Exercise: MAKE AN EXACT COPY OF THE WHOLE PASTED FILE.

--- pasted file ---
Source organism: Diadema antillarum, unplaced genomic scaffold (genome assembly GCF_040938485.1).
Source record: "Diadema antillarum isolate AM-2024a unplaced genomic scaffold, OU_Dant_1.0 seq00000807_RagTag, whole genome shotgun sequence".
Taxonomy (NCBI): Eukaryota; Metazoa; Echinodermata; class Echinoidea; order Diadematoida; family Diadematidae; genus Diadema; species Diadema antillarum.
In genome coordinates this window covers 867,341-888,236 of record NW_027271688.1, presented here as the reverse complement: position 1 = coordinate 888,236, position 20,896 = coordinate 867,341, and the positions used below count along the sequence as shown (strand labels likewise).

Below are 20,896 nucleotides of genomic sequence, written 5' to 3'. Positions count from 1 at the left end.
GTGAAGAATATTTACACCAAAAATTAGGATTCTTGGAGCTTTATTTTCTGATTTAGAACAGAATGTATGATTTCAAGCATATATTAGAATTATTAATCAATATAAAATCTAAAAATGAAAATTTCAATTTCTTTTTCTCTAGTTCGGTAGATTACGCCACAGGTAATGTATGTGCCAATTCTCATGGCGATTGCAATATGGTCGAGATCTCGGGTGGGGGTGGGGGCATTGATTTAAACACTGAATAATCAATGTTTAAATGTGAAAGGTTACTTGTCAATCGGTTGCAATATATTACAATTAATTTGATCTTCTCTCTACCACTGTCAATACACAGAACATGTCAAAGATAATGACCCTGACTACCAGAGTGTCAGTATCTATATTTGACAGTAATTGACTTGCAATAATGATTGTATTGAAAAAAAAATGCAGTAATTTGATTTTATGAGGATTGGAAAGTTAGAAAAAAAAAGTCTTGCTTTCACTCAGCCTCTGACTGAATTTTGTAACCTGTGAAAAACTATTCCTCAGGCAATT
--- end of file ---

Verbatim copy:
Source organism: Diadema antillarum, unplaced genomic scaffold (genome assembly GCF_040938485.1).
Source record: "Diadema antillarum isolate AM-2024a unplaced genomic scaffold, OU_Dant_1.0 seq00000807_RagTag, whole genome shotgun sequence".
Taxonomy (NCBI): Eukaryota; Metazoa; Echinodermata; class Echinoidea; order Diadematoida; family Diadematidae; genus Diadema; species Diadema antillarum.
In genome coordinates this window covers 867,341-888,236 of record NW_027271688.1, presented here as the reverse complement: position 1 = coordinate 888,236, position 20,896 = coordinate 867,341, and the positions used below count along the sequence as shown (strand labels likewise).

Below are 20,896 nucleotides of genomic sequence, written 5' to 3'. Positions count from 1 at the left end.
GTGAAGAATATTTACACCAAAAATTAGGATTCTTGGAGCTTTATTTTCTGATTTAGAACAGAATGTATGATTTCAAGCATATATTAGAATTATTAATCAATATAAAATCTAAAAATGAAAATTTCAATTTCTTTTTCTCTAGTTCGGTAGATTACGCCACAGGTAATGTATGTGCCAATTCTCATGGCGATTGCAATATGGTCGAGATCTCGGGTGGGGGTGGGGGCATTGATTTAAACACTGAATAATCAATGTTTAAATGTGAAAGGTTACTTGTCAATCGGTTGCAATATATTACAATTAATTTGATCTTCTCTCTACCACTGTCAATACACAGAACATGTCAAAGATAATGACCCTGACTACCAGAGTGTCAGTATCTATATTTGACAGTAATTGACTTGCAATAATGATTGTATTGAAAAAAAAATGCAGTAATTTGATTTTATGAGGATTGGAAAGTTAGAAAAAAAAAGTCTTGCTTTCACTCAGCCTCTGACTGAATTTTGTAACCTGTGAAAAACTATTCCTCAGGCAATT